• 1 Tablespoon chopped garlic
  • 2 Tablespoons canola oil

¼” slices hybrid fajitas steaks
peppers, garlic, steak, onions, fajitas in skillet
Preheat a large skillet

When the steak is cooked, cut off the corner of your packet and drain the juice through a strainer into a bowl or cup. Remove the steak, discard the lime, and cut the steaks into approximately ¼” slices.

Add the oil to the skillet, followed by the sliced onions. After a minute add the peppers, garlic, steak, seasonings, the juice of ½ lime, and the juice from the steak packet.

how to serve hybrid fajitas

Let cook for two minutes or so. Serve with chopped cilantro and tortillas, and maybe some avocado and other typical garnishes.

8. Bonus: Sous Vide Limoncello

Magic of Sous Vide

There are times this seems like a magical device, or at least it alters the laws of physics. Homemade Limoncello, a divine lemon liqueur from Italy, is a great example. Normally you throw the base ingredients in a jar and let it sit in the basement for 30 days while the flavors integrate. Not so with the Sous Vide. Using a high proof unflavored alcohol you can get an amazing product in just two hours, plus overnight time to settle out.

We made traditional Limoncello and couldn’t resist trying our hand at a uniquely American flavor, what we now call Key-Lime-n-cello. Traditionally you want to get the thinnest strip of lemon rind that you can. The white part, the pith, can impart bitter flavors, and many lemons have thick pith. We used a vegetable peeler to quickly get broad thin strips of lemon rind. Key Limes have a ridiculously thin skin so we cut them in half, squeezed some of the juice into the jar through a strainer and chucked them right in with it.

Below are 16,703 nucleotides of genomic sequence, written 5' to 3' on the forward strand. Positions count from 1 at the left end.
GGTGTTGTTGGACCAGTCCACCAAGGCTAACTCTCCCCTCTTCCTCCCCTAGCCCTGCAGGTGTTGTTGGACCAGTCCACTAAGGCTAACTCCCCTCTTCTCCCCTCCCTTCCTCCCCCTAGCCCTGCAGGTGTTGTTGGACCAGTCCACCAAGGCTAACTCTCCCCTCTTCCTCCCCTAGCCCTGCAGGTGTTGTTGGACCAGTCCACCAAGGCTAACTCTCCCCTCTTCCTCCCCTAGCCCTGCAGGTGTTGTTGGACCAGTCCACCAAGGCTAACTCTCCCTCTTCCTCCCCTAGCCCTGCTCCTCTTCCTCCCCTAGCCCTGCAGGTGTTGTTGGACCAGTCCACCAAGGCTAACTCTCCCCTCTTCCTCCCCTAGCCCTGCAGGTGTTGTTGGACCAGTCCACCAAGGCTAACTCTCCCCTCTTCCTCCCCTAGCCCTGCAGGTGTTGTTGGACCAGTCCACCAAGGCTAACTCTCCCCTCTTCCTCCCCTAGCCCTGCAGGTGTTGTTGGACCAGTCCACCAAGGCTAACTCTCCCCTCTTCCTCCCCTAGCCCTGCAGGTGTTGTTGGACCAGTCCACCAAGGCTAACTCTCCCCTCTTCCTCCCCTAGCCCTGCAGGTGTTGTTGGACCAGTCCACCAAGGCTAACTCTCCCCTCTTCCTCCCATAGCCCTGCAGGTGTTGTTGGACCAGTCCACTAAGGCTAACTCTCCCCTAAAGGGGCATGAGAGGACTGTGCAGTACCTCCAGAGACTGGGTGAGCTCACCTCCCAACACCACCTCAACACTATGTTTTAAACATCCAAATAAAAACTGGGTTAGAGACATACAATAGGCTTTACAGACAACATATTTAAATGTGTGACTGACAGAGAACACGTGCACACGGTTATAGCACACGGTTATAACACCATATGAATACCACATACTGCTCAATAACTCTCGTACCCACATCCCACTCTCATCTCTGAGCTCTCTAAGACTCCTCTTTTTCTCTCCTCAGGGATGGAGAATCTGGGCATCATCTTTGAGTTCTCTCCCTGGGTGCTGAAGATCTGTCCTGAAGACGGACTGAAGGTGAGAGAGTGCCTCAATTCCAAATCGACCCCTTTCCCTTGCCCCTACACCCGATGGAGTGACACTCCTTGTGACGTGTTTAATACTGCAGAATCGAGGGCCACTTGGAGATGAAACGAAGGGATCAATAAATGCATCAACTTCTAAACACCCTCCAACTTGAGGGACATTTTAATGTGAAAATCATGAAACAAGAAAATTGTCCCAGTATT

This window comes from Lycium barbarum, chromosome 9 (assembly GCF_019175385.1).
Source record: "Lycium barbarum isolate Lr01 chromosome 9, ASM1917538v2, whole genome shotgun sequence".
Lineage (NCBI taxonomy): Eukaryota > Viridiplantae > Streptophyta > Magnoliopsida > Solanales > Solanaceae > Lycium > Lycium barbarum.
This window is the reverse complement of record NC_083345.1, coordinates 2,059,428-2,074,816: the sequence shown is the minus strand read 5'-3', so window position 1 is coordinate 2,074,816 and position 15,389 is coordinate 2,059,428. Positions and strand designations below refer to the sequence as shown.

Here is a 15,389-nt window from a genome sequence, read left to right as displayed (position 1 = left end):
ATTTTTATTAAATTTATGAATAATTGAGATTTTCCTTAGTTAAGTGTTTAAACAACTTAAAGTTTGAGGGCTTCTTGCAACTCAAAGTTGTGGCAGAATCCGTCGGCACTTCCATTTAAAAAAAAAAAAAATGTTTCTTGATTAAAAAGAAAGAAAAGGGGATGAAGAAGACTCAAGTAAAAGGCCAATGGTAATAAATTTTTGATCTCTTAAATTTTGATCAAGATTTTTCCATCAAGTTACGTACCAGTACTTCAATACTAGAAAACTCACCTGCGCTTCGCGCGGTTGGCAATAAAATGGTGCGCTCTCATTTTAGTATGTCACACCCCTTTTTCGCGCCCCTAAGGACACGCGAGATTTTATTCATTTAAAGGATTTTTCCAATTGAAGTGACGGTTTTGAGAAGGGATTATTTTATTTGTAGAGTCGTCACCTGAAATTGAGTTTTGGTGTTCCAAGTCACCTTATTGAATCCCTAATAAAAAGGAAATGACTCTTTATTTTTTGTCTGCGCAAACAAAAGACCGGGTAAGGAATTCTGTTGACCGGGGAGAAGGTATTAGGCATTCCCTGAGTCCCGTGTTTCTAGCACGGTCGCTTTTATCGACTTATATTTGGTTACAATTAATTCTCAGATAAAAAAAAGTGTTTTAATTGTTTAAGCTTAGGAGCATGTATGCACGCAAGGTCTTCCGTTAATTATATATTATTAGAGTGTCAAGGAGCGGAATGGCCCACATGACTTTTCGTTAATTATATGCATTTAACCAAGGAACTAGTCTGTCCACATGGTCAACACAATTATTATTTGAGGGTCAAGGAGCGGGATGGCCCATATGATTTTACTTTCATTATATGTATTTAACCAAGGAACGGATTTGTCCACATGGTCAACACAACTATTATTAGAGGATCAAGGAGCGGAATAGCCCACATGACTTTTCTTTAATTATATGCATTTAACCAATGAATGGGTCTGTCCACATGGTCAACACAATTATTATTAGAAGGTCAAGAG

Ideally find the highest proof grain spirits available in your market. Luckily we could get Everclear which is available at 190 proof, 95% alcohol, for us. That is what this recipe is based on.



For equipment you need two clean quart size mason jars with new lids, a sous vide and a tank to fit the jar. Preheat sous vide bath to 130 degrees
Total Time 15 hrs
Course Drinks
Cuisine Italian
Calories 135 kcal


  • Quart size mason jars with new lids
  • Sous vide
  • Tank


  • 2 quarts approximately, grain neutral spirits
  • 6 mid-size lemons
  • 10 Key limes
  • 8 cups of sugar
  • Filtered water


  • Use a vegetable peeler or such to remove the lemon rind and place in one jar.
    peeled Limoncello
  • Cut Key Limes in half, squeeze juice through a strainer to catch the seeds, place juice and squeezed fruit into the other jar.
    limes pieces on cutting tray
  • Fill each jar to within ½ inch of the top with alcohol and lightly hand tighten the lids. You want the air to escape as the jars heat up so do not overtighten.
    cellos in glass jar
  • Place in sous vide bath 130 degrees for two hours.
    cellos jars in sous vide
  • Optional; Remove from SV, tighten lid and let sit inverted overnight to clarify.
    cellos jars placed up side down on table
  • Prepare heavy syrup. Boil 4 cups filtered water, add 8 cups of sugar, stir until dissolved and let cool to room temp.
  • Pour your now flavored alcohol through a strainer into a mixing bowl.
  • Do not be shocked. Adding water will cloud the Limoncello, a natural reaction to water meeting the oils. This is a personal taste step. We added 12 ounces of syrup to the Limoncello and 16 ounces to the Key-Lime-n-cello to reach a sweetness we liked. Carefully taste for sweetness, keeping in mind this is very high proof still. Add filtered water to double the jars original volume, then add one more cup. This will take you to about 80 proof, 40 % alcohol which is a standard level for most liquor.
    adding water into Limoncello
  • We bottled in pints. Enjoy served over ice, or mix with soda or iced tea. Enjoy!
    ready to drink Limoncello

About the author Top Geek

I have always been a believer: “do what you love and you’ll never work a day in your life”. I’ve been lucky enough to use my professional experience in the meat industry over the past 20 years to create a business where I love to go to work.

Smoking Meat Geeks is all about bringing people together that enjoy food as much as I do. We provide a place for everyone to share thoughts, ideas, and recipes; to be a go-to spot for cooking inspiration. Feel free to leave a comment, say hello, or provide any tips. There is no right or wrong input, as long as you’re engaging, you’re a Meat Geek!